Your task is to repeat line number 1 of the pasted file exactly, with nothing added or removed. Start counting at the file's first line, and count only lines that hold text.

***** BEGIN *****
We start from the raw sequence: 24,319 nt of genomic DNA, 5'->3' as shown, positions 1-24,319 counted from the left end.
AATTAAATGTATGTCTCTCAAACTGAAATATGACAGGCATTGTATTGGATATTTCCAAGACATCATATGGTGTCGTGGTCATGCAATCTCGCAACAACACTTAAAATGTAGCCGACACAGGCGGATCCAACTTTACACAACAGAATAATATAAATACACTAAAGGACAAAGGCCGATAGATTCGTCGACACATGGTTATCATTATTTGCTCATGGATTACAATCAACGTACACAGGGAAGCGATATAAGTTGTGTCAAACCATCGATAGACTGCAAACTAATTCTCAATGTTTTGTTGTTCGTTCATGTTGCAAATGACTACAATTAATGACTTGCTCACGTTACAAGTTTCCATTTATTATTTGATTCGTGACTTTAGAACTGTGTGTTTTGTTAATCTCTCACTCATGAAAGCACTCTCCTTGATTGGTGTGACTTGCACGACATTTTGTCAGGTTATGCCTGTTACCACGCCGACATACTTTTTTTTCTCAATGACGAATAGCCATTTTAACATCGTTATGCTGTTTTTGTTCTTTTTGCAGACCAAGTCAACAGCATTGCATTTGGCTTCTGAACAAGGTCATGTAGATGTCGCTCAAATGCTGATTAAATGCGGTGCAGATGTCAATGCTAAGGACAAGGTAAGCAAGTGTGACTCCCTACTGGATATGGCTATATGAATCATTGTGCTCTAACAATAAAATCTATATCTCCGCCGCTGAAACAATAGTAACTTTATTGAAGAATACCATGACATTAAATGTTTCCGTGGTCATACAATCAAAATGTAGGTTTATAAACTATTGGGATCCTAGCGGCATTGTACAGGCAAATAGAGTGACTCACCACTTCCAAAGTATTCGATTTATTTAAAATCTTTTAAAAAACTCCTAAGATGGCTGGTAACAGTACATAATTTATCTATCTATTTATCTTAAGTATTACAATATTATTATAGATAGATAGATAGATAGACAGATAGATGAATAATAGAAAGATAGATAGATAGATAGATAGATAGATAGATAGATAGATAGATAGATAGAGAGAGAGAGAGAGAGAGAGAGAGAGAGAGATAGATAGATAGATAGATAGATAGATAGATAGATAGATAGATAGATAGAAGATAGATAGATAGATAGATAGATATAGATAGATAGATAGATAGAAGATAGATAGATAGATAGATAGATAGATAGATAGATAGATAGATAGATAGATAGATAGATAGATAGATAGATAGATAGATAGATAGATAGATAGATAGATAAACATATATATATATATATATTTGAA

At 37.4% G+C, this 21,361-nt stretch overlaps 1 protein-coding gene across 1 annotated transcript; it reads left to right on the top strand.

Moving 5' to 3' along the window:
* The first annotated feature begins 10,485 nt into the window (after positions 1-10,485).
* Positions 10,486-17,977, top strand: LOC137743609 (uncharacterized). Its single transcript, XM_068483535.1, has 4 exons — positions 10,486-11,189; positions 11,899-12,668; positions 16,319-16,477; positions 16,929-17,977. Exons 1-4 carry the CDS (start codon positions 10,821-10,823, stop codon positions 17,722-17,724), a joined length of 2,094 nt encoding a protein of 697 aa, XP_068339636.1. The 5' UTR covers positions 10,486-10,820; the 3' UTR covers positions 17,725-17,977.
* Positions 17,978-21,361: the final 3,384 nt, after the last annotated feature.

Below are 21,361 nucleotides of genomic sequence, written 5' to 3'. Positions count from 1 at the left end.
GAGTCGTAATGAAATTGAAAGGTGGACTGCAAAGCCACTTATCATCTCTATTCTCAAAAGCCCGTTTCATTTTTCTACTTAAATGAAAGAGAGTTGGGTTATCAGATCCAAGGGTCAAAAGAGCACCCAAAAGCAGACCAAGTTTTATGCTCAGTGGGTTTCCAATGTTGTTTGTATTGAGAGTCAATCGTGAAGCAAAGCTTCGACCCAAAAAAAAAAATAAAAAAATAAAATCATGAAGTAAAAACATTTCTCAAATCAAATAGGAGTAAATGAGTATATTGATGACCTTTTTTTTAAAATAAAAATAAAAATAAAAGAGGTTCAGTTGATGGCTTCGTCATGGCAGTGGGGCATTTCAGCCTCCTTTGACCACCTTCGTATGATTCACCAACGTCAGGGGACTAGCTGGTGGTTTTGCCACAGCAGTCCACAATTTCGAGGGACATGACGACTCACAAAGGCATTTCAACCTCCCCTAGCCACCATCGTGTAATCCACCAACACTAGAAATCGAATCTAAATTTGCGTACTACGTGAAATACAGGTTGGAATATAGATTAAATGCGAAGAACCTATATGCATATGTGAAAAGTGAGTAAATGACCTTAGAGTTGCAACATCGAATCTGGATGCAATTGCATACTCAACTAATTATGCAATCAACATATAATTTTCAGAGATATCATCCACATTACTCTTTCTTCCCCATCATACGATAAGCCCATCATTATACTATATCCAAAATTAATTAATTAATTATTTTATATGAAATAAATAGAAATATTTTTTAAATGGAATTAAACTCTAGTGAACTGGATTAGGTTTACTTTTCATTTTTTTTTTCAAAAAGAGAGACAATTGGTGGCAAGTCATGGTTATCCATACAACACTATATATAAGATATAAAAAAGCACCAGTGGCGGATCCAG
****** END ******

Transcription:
We start from the raw sequence: 24,319 nt of genomic DNA, 5'->3' as shown, positions 1-24,319 counted from the left end.